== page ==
*The International Joint Conference on Neural Networks (IJCNN '12)*, 2012. View at Publisher · View at Google Scholar - C. Elkan, “The foundations of cost-sensitive learning,” in
*Proceedings of the 17th International Joint Conference on Artificial Intelligence*, pp. 973–978, 2001. - B. X. Wang and N. Japkowicz, “Boosting support vector machines for imbalanced data sets,”
*Knowledge and Information Systems*, vol. 25, no. 1, pp. 1–20, 2010. View at Publisher · View at Google Scholar · View at Scopus - Y. Sun, M. S. Kamel, A. K. C. Wong, and Y. Wang, “Cost-sensitive boosting for classification of imbalanced data,”
*Pattern Recognition*, vol. 40, no. 12, pp. 3358–3378, 2007. View at Publisher · View at Google Scholar · View at Zentralblatt MATH · View at Scopus - H. Guo and H. L. Viktor, “Learning from imbalanced data sets with boosting and data generation: the DataBoost-IM approach,”
*SIGKDD Explorations*, vol. 6, no. 1, pp. 30–39, 2004. View at Publisher · View at Google Scholar - R. Akbani, S. Kwek, and N. Japkowicz, “Applying support vector machines to imbalanced datasets,” in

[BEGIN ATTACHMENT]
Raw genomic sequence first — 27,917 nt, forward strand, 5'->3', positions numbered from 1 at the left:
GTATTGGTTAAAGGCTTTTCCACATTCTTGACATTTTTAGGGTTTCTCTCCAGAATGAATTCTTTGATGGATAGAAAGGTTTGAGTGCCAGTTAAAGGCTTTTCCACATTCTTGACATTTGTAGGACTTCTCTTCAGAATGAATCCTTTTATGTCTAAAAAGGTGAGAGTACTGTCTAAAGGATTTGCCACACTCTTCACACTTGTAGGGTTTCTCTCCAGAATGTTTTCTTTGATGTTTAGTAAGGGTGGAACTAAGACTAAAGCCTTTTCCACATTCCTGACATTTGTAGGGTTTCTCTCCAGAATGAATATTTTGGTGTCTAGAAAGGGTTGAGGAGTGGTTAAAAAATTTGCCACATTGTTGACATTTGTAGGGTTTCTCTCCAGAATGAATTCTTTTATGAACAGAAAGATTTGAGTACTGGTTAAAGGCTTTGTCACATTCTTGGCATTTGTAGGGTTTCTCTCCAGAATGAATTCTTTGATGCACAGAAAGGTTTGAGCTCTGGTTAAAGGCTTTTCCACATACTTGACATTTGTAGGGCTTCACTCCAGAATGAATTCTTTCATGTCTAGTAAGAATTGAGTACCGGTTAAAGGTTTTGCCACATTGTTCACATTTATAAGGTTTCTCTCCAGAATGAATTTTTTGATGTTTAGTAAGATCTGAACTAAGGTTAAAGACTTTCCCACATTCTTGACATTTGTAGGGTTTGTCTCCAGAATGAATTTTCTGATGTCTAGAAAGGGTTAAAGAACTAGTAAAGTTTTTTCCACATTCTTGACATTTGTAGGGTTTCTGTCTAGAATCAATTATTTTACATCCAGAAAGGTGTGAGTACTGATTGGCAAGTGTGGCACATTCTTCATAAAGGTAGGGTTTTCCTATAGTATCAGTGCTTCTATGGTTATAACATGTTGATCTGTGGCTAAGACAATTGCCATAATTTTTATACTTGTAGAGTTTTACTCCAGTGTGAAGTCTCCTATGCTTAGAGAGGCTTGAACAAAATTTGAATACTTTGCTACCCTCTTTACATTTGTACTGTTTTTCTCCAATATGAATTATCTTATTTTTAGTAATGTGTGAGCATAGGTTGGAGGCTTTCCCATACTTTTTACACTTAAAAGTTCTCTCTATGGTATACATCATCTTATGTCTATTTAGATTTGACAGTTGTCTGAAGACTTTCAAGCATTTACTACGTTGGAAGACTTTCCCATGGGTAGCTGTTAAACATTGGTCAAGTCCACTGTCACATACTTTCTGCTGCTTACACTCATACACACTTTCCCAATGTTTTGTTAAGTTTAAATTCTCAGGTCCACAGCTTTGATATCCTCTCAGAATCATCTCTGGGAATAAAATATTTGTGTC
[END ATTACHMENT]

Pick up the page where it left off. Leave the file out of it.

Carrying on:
*Proceedings of the 15th European Conference on Machine Learning (ECML '04)*, pp. 39–50, Pisa, Italy, September 2004. View at Zentralblatt MATH · View at Scopus - Y. Tang, Y. Q. Zhang, and N. V. Chawla, “SVMs modeling for highly imbalanced classification,”
*IEEE Transactions on Systems, Man, and Cybernetics B*, vol. 39, no. 1, pp. 281–288, 2009. View at Publisher · View at Google Scholar · View at Scopus - J. Wang, J. You, Q. Li, and Y. Xu, “Extract minimum positive and maximum negative features for imbalanced binary classification,”